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Post #7 of our Top 10 of IP in 2020

In negotiations between Australia and the European Union for a Free Trade Agreement, the EU has provided a list of geographic indications for food produce and spirits that it seeks to have protected in Australia.  If adopted, only products that actually hail from the relevant regions or places will be able to use those names.  This is sure to stir local debate about what counts as Feta cheese, similar to past debates about use of the name “Champagne”.  

Cheeses are heavily featured in the EU list, including Feta (Greece), Gouda (Netherlands), Gorgonzola (Italy), Roquefort (France).  There are also other products including sausages, cured meats, spices, fruits.

Australia currently protects geographic indications for wine, through the Wine Australia Act 2013.  Some other geographic indications may also be protected by specific collective trade marks.  

If Australia is to expand protection to other items arising from an A-EUFTA, the government has indicated that it would so via introducing a new geographic indication regime into the Trade Marks Act, likely to protect not only EU geographic indications, but Australian and other international ones too. 

Accordingly, IP Australia held a consultation process, closing at the end of November 2020, to seek stakeholders’ views.  A response to the consultation will be released some time in 2021.  

Australian producers may need to reconsider how to market feta-style cheese (for want of a better term…), but on the flip side, may also start considering whether Australian agribusiness and producers would benefit from protecting the name and reputation for quality produce of various regions around Australia.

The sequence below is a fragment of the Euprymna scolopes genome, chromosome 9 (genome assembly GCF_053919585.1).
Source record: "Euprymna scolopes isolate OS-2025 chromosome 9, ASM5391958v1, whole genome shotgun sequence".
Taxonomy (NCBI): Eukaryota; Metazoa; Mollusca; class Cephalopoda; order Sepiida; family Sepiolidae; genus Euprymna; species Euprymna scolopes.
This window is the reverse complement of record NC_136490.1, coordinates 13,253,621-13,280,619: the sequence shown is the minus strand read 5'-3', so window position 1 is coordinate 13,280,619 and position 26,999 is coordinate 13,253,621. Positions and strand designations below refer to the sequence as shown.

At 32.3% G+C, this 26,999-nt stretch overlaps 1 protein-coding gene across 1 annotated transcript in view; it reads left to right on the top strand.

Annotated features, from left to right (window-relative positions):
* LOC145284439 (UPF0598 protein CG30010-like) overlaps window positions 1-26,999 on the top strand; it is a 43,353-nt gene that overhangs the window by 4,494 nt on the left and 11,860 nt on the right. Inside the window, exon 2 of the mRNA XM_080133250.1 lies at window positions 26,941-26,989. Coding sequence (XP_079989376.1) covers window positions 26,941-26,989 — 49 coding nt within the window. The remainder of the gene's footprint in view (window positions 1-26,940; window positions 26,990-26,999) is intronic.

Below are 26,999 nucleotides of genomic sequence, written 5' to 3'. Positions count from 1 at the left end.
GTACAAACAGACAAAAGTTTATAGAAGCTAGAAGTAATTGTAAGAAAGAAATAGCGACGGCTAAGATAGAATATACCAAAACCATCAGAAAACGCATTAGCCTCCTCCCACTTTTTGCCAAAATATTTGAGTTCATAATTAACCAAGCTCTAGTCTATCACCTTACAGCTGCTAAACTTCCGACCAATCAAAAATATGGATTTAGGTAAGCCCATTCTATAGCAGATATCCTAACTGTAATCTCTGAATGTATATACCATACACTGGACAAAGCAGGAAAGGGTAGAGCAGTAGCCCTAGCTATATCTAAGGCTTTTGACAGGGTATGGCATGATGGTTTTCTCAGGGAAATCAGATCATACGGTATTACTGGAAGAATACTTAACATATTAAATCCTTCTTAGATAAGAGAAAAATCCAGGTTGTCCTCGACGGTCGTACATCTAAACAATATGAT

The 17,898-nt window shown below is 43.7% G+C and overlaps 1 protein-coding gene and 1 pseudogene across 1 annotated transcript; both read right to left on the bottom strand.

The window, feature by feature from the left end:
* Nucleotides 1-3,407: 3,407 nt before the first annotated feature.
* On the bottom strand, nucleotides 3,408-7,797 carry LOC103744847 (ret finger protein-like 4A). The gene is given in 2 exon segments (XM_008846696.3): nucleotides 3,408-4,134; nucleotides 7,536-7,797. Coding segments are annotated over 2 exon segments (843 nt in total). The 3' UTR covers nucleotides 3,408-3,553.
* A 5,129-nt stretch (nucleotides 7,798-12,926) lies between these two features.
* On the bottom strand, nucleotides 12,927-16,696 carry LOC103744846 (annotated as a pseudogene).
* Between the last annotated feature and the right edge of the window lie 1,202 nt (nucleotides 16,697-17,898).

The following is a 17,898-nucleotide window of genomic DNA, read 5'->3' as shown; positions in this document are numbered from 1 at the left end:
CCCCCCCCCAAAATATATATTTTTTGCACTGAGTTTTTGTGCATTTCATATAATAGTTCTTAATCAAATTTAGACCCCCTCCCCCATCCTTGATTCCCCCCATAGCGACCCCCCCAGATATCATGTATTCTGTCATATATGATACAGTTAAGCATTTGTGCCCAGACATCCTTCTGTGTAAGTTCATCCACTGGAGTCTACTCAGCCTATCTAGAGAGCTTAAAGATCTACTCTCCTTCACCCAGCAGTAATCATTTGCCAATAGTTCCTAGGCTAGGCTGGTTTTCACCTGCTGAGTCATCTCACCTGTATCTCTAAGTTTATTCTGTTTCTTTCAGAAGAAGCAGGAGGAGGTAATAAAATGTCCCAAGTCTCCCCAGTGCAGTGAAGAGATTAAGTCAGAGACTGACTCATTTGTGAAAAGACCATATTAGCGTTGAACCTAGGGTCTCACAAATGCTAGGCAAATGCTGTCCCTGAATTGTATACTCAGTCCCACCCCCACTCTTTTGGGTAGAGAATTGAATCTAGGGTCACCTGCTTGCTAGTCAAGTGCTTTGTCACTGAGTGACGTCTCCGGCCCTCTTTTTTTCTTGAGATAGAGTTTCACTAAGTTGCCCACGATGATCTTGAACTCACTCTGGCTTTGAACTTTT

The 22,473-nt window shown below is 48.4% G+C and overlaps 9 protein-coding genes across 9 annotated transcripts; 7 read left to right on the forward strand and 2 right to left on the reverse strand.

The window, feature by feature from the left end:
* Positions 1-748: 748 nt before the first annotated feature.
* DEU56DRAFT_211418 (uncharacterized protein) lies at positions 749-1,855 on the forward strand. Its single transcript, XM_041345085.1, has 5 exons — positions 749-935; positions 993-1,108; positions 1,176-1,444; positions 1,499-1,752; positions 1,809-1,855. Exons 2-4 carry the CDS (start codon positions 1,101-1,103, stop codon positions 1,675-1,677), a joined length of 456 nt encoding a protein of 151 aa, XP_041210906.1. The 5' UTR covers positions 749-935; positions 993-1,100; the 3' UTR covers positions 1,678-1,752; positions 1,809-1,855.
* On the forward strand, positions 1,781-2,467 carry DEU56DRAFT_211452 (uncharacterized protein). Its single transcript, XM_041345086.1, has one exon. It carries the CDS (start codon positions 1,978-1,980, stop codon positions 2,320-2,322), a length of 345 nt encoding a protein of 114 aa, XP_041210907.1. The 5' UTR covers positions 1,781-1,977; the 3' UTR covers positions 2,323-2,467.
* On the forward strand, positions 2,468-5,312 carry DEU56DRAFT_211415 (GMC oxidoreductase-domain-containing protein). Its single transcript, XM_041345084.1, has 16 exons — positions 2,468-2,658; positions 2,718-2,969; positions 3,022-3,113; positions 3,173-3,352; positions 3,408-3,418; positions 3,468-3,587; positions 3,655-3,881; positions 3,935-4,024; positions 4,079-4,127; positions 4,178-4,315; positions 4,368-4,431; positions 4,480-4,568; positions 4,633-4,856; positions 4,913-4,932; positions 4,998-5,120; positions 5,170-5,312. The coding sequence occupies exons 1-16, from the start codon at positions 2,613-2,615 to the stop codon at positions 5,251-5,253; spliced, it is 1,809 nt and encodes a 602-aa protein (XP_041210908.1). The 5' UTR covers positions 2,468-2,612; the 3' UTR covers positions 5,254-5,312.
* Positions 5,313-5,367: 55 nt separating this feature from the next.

It’s also worth noting that Article 11.29 of the Intellectual Property chapter of the Regional Comprehensive Economic Partnership (RCEP) agreement signed on 15 November 2020 requires signatory countries to ensure “adequate and effective means to protect geographical indications”.  The RCEP agreement has been signed by 15 countries, being the ASEAN nations together with Australia, China, Japan, New Zealand and South Korea.  Although too soon to have been ratified, this itself will see an obligation for Australia to act on this, and over time, we may also start to see non-European geographic indications also.

If there is to be an A-EUFTA, it seems almost certain that it will require more general protection of geographic indications.  Timing on reaching a concluded FTA is unknown, but in anticipation, sectors likely to be affected or likely to be beneficiaries ought to start strategic planning now.  This means producers, importers, exporters, and those promoting tourism and hospitality in regions around the country. ☁︎

2020 has seen a very healthy amount of activity in intellectual property law in Australia.  In no particular order, my Top 10 of 2020 series of posts contains my top ten things in IP from the year, and what they might mean for 2021. 

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